It doesn’t matter why introverts prefer working the way we do, the jury is in and the verdict is clear. These quieter types can be equally as good leaders, speakers, and entrepreneurs as the more outspoken among us.
But in case you’re curious, science has recently made a series of discoveries about just why introverts are the way they are, uncovering the underlying biology of the personality profile. Writer Derek Walter recently outlined much of it for a fascinating deep dive into the subject for author Susan Cain’s Quiet Revolution website.
A tour of the the introvert brain
“There’s a lot of science about why introverts are the way they are. Research is ongoing, but we can say with confidence that much of the core of our personality is framed by our genetics,” he writes before outlining a number of studies on the subject, such as 2005 research that found extroverts’ brains reacted more strongly to gambling, suggesting that they are more wired for the rewards of this type of thrill-seeking.
But it’s not just that introvert brains might be less turned on by some types of risk-taking. It also appears they have a more hair trigger response to stimulation of all kinds.
“In The Introvert Advantage, Marti Olsen Laney argues that the level of blood flow to the brain varies highly between introverts and extroverts. Introverts, according to this research, have stronger blood flow, which leads to greater sensitivity to stimulation,” Walter also notes. “That’s why you may want to ditch the loud, boisterous party long before your extroverted friends ever will.”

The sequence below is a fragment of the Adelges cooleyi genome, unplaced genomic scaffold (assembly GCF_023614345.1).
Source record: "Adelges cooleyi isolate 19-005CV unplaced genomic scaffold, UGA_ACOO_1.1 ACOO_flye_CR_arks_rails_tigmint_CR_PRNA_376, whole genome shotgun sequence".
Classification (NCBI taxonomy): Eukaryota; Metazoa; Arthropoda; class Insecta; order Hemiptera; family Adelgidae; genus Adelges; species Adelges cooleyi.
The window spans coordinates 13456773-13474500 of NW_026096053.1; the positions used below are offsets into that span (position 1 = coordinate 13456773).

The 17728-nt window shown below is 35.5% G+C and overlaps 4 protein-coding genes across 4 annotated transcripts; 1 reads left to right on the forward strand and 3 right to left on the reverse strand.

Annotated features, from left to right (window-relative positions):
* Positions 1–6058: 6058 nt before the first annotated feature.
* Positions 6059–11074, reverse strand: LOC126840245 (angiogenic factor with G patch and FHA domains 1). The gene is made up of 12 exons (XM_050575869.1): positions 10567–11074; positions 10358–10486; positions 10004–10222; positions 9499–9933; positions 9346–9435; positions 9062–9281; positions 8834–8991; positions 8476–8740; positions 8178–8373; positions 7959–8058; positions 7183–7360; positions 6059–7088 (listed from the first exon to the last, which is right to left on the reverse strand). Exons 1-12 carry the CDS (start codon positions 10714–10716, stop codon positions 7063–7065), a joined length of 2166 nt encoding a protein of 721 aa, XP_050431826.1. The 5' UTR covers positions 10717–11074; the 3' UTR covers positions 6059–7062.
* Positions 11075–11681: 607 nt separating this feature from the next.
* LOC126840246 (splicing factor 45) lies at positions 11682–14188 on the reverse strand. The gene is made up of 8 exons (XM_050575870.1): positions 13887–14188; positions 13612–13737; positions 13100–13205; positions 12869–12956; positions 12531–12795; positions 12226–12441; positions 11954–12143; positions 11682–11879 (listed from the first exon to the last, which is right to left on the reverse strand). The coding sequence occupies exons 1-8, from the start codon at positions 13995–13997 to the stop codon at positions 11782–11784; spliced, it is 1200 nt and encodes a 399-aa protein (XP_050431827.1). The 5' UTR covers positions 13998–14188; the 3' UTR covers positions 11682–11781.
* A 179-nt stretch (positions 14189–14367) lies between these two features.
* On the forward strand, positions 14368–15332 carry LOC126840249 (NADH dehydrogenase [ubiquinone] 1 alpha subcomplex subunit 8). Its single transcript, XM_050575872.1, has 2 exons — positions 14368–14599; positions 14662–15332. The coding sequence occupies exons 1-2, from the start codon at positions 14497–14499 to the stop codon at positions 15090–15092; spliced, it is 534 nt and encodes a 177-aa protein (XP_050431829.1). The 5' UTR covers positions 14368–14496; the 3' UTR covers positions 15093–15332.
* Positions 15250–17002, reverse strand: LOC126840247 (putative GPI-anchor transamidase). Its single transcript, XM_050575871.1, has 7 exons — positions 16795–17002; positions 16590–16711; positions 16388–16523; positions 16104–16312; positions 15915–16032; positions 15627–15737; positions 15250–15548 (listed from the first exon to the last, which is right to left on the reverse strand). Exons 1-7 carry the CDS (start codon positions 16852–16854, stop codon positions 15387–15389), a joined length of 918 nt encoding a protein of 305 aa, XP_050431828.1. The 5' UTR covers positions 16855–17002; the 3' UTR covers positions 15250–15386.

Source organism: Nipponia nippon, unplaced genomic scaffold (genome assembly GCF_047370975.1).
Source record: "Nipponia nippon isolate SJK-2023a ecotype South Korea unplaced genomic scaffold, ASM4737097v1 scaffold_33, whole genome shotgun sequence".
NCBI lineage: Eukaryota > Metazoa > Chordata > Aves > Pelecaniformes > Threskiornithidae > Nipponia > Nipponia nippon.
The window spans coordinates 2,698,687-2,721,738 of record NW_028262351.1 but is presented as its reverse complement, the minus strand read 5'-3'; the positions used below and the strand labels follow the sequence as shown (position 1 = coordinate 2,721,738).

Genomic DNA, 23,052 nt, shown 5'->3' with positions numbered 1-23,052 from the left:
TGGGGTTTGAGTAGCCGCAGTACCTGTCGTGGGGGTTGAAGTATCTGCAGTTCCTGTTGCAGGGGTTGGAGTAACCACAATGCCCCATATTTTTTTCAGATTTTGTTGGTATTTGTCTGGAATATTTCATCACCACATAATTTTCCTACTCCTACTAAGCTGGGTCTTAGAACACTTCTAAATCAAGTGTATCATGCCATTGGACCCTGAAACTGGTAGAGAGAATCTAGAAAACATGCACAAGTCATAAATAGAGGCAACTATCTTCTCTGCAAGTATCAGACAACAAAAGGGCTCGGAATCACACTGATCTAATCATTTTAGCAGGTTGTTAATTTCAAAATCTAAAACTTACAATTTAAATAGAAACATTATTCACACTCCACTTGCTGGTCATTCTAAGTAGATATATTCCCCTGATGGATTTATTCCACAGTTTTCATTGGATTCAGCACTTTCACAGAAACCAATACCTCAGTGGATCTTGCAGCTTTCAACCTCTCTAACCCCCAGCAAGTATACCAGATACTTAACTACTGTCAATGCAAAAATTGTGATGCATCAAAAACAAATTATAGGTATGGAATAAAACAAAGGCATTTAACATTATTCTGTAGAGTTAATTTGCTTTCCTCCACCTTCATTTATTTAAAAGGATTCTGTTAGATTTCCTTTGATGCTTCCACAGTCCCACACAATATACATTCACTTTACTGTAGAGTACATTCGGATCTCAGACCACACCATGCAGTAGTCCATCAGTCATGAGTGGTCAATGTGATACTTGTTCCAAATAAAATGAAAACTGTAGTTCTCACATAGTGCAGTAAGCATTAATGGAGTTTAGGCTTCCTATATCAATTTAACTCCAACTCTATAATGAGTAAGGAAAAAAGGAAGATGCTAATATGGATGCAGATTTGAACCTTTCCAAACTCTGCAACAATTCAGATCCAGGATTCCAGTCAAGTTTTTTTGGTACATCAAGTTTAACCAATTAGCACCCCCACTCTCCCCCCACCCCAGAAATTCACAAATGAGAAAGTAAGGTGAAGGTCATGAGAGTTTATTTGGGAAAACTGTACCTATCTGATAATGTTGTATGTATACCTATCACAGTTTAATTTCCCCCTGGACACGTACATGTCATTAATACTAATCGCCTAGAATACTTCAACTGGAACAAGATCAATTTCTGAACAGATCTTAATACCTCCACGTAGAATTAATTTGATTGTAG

The bottom line: “introverts are affected differently by crowds, group activities, and other types of simulation,” according to Walter. And that’s not just at the level of experience. That’s also true when it comes to their fundamental neurobiology. Introverts brains are physically different.
But don’t go too far with biological determinism.
This rundown of the current science of the introvert-extrovert divide is only a fraction of Walter’s long article, however. As much as knowing this biology may comfort some introverts, Walters also cautions that it’s easy to take biological determinism too far and end up limiting yourself. Just because your brain tends to function a certain way doesn’t mean you’re stuck with any resultant behavior patterns you might find limiting, he insists.
Other experts agree with him, cautioning that an obsession with knowing and identifying with your personality type can blind you to the reality that our behavior, and therefore our personality type, can shift markedly throughout our lives. Just because your brain is easily over-jangled by parties doesn’t mean you can’t be a successful social butterfly if you’re sufficiently motivated.
So don’t let knowing about biological difference trap you into thinking you’re stuck within a narrow range of behavior associated with your type. People can and do change. Science shows that too.